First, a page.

Fire restrictions now enforced for BLM lands in Colorado River Valley By David Boyd, Bureau of Land Management Fire restrictions on Bureau of Land Management (BLM) lands in the Grand Junction and Colorado River Valley field offices began May 24. This includes BLM lands in Eagle, Garfield, Mesa and Pitkin counties. Some portions of southern Routt County and northern portions of Delta and Montrose counties are also included within these BLM field office boundaries and are covered by these restrictions. Fire managers base decisions about fire restrictions on specific moisture measurements in vegetation. The unusually dry spring has increased fire danger to high levels at elevations below 8,000 feet. BLM is enforcing the following temporary restrictions: • Campfires are only allowed within designated fire grates in developed campgrounds such as in metal, in-ground containment structures. Fire pans and rock campfires rings are not acceptable. • No fires of any type, including charcoal, are permitted outside of developed areas. • No smoking is permitted except within an enclosed vehicle or building, a developed recreation site, or in a barren area free of vegetation. • No use of explosive materials is allowed • No welding or operation of acetylene or other similar torches with open flames are permitted. • No operation of any internal combustion engine without a spark-arresting device properly installed and in working order is allowed. • Fireworks are always prohibited on BLM, National Forest and National Park Service lands. Gunnison County issued fire restrictions for allownership lands. The Grand Mesa, Uncompahgre & Gunnison national forests (GMUG) issued fire restrictions for the Gunnison Ranger District only. The remaining GMUG ranger districts and the White River National Forest are not enacting fire restrictions at this time, because of generally higher elevations and variability in fuel moisture conditions. Forest officials remind visitors, however, that fire danger is always present and urge visitors to be very careful with fire, smoking, chainsaws and vehicle exhausts and converters, all of which can cause fires.
Fires in the Colorado National Monument near Grand Junction are always restricted to designated fire grates in developed areas. Restrictions on these BLM lands are in place until further notice. Violation of federal fire restrictions is punishable by a fine of not more than $100,000 or imprisonment for not more than 12 months or both.
Those found responsible for starting wildfires will also face the restitution costs of suppressing the fire. For more information about fire restrictions in these areas, log on to http://gacc.nifc.gov/rmcc/dispatch_centers/r2gjc/ or call the Grand Junction Field Office at 970- 244-3000 or the Colorado River Valley Field Office at 876-9000.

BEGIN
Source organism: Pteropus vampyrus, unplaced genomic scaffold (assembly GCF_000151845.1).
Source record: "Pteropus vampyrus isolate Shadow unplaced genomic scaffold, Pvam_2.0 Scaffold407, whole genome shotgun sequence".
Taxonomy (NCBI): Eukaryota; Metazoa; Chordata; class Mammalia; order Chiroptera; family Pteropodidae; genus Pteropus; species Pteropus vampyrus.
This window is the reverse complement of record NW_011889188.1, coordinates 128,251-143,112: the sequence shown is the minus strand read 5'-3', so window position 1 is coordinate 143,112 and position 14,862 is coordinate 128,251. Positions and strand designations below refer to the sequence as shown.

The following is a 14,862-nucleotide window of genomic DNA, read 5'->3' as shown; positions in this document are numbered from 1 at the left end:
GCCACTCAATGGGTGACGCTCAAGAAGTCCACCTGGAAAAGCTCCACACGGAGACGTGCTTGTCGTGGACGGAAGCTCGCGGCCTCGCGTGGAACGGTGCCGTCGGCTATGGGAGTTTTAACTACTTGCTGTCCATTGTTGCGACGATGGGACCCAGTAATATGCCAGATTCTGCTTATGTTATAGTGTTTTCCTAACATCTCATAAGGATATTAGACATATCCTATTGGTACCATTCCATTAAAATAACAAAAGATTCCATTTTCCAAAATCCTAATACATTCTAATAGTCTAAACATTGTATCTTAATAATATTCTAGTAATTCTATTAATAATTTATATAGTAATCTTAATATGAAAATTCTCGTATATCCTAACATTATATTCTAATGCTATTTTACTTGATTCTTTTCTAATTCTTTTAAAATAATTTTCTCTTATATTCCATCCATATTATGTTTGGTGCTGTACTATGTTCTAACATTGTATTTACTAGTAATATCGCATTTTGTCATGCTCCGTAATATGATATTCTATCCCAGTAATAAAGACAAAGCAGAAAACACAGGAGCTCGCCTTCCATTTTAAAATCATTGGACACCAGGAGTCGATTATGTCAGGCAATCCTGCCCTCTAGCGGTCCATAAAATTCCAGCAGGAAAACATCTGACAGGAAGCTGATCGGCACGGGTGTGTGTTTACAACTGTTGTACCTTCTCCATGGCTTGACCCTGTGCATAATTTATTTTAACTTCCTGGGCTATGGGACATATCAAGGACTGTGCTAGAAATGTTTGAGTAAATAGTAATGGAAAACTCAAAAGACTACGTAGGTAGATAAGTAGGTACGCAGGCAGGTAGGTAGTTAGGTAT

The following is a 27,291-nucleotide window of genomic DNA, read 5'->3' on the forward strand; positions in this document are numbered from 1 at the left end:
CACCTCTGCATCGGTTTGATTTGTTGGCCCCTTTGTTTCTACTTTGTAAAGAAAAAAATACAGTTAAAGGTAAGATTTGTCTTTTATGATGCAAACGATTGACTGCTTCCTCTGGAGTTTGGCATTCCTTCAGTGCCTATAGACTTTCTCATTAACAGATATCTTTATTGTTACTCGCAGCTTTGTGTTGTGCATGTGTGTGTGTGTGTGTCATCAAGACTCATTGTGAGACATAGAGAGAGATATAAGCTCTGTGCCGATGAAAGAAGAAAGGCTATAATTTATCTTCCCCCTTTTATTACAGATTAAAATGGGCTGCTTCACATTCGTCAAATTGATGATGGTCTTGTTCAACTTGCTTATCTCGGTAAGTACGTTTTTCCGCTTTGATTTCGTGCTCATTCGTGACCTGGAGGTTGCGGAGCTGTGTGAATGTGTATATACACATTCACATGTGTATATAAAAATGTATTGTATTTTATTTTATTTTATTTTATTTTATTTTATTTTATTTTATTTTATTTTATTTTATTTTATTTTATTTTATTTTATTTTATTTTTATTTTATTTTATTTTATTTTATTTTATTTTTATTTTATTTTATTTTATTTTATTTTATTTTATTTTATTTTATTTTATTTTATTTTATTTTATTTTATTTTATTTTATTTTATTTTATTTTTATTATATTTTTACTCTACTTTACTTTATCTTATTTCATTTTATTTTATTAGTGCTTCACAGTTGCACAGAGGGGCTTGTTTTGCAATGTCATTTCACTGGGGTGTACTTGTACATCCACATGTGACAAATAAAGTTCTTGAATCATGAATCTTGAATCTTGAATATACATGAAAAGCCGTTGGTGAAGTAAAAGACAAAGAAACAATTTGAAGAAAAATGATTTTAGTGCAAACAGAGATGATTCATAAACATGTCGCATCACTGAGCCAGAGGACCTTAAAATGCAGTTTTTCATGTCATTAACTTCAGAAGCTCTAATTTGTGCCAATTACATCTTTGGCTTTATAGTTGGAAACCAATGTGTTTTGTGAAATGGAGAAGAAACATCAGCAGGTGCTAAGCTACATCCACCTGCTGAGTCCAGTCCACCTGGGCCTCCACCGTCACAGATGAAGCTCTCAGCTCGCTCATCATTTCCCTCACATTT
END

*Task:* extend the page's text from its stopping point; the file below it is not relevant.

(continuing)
Fire restrictions in effect on White River National Forest and unincorporated Garco By Tanny McGinnis, Garfield County Sheriff's Office The White River National Forest and Garfield County have imposed fire restrictions on forest and unincorporated lands similar to those imposed by the Bureau of Land Management (BLM). (See story regarding BLM restrictions, this page.) These two agencies now have fire restrictions in place prohibiting open fires. The Forest Service is working hand-in-hand with the Garfield County Sheriff’s Office to prevent human-caused wildfires during this dangerously dry fire season. This decision was made in consultation with local fire departments and fire protection districts based upon the current extreme burn index and long-range weather forecasts predicting continuing dry conditions and red flag warnings. “I realize these restrictions will cause some inconvenience to forest users,” said forest supervisor Scott Fitzwilliams. “But the conditions we are experiencing are severe. The potential for large expensive wildfires is real. We need to take these steps to minimize the potential for human-caused fire.” In the White River National Forest and unincorporated Garfield County lands, the following activities are not allowed: • The building, maintaining, attending or using a fire, campfire, coal or wood-burning stove, any type of charcoal-fueled broiler or open fire of any type are not permitted. (Exceptions: Fires in constructed, permanent fire pits or fire grates within developed Forest Service camping areas, picnic grounds or recreation sites, petroleum-fueled stoves, lanterns or heating devices that meet the fire underwriter’s specifications for safety, fires that are maintained or attended within a device that has a spark arrestor, or fires fully enclosed within a screen at all times.) • Smoking is not permitted except within an enclosed vehicle, building or developed recreation site. • Operating a chainsaw without an approved spark arrestor is not allowed. Operator must have a shovel and fire extinguisher at all times. • Operating acetylene or other torches with an open flame is not permitted • Operating or using any internal combustion engine without a spark arresting device properly installed, maintained and in effective working order is not allowed. •The use of fireworks is prohibited at all times on any public lands administered by the US Forest Service, BLM or the National Park Service. For the latest information on fire restrictions, call the White River National Forest Service office, 945-2521 or the Garfield County Sheriff's Office, 945-0453.